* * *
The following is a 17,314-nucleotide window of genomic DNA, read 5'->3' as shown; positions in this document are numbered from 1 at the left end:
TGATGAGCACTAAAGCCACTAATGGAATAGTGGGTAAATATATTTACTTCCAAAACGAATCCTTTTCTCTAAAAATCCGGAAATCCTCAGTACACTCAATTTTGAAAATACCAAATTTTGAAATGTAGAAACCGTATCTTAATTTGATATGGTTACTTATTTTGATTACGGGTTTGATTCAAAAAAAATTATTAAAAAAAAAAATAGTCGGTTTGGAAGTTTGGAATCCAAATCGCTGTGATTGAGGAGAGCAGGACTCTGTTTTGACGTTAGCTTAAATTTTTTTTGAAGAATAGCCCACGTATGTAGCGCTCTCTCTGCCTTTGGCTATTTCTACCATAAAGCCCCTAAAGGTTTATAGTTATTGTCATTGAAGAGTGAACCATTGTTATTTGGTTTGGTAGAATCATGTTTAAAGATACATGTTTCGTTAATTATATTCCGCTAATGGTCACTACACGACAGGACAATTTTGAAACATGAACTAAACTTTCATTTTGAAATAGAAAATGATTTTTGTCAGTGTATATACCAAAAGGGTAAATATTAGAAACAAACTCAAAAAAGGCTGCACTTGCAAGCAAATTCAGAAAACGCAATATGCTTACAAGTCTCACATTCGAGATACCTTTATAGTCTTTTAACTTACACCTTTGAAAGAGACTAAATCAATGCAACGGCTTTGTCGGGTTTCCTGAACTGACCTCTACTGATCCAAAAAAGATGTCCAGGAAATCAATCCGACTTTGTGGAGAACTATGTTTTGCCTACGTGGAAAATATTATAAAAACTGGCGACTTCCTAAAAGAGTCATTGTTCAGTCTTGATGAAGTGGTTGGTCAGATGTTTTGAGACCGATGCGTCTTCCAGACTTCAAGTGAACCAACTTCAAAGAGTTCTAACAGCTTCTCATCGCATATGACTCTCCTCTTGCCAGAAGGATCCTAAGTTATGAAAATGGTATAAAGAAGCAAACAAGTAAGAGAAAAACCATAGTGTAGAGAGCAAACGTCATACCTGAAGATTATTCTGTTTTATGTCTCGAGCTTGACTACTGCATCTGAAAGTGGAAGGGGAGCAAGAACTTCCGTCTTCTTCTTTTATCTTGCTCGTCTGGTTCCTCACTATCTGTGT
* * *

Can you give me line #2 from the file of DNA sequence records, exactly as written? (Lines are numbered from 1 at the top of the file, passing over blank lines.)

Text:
TGATGAGCACTAAAGCCACTAATGGAATAGTGGGTAAATATATTTACTTCCAAAACGAATCCTTTTCTCTAAAAATCCGGAAATCCTCAGTACACTCAATTTTGAAAATACCAAATTTTGAAATGTAGAAACCGTATCTTAATTTGATATGGTTACTTATTTTGATTACGGGTTTGATTCAAAAAAAATTATTAAAAAAAAAAATAGTCGGTTTGGAAGTTTGGAATCCAAATCGCTGTGATTGAGGAGAGCAGGACTCTGTTTTGACGTTAGCTTAAATTTTTTTTGAAGAATAGCCCACGTATGTAGCGCTCTCTCTGCCTTTGGCTATTTCTACCATAAAGCCCCTAAAGGTTTATAGTTATTGTCATTGAAGAGTGAACCATTGTTATTTGGTTTGGTAGAATCATGTTTAAAGATACATGTTTCGTTAATTATATTCCGCTAATGGTCACTACACGACAGGACAATTTTGAAACATGAACTAAACTTTCATTTTGAAATAGAAAATGATTTTTGTCAGTGTATATACCAAAAGGGTAAATATTAGAAACAAACTCAAAAAAGGCTGCACTTGCAAGCAAATTCAGAAAACGCAATATGCTTACAAGTCTCACATTCGAGATACCTTTATAGTCTTTTAACTTACACCTTTGAAAGAGACTAAATCAATGCAACGGCTTTGTCGGGTTTCCTGAACTGACCTCTACTGATCCAAAAAAGATGTCCAGGAAATCAATCCGACTTTGTGGAGAACTATGTTTTGCCTACGTGGAAAATATTATAAAAACTGGCGACTTCCTAAAAGAGTCATTGTTCAGTCTTGATGAAGTGGTTGGTCAGATGTTTTGAGACCGATGCGTCTTCCAGACTTCAAGTGAACCAACTTCAAAGAGTTCTAACAGCTTCTCATCGCATATGACTCTCCTCTTGCCAGAAGGATCCTAAGTTATGAAAATGGTATAAAGAAGCAAACAAGTAAGAGAAAAACCATAGTGTAGAGAGCAAACGTCATACCTGAAGATTATTCTGTTTTATGTCTCGAGCTTGACTACTGCATCTGAAAGTGGAAGGGGAGCAAGAACTTCCGTCTTCTTCTTTTATCTTGCTCGTCTGGTTCCTCACTATCTGTGT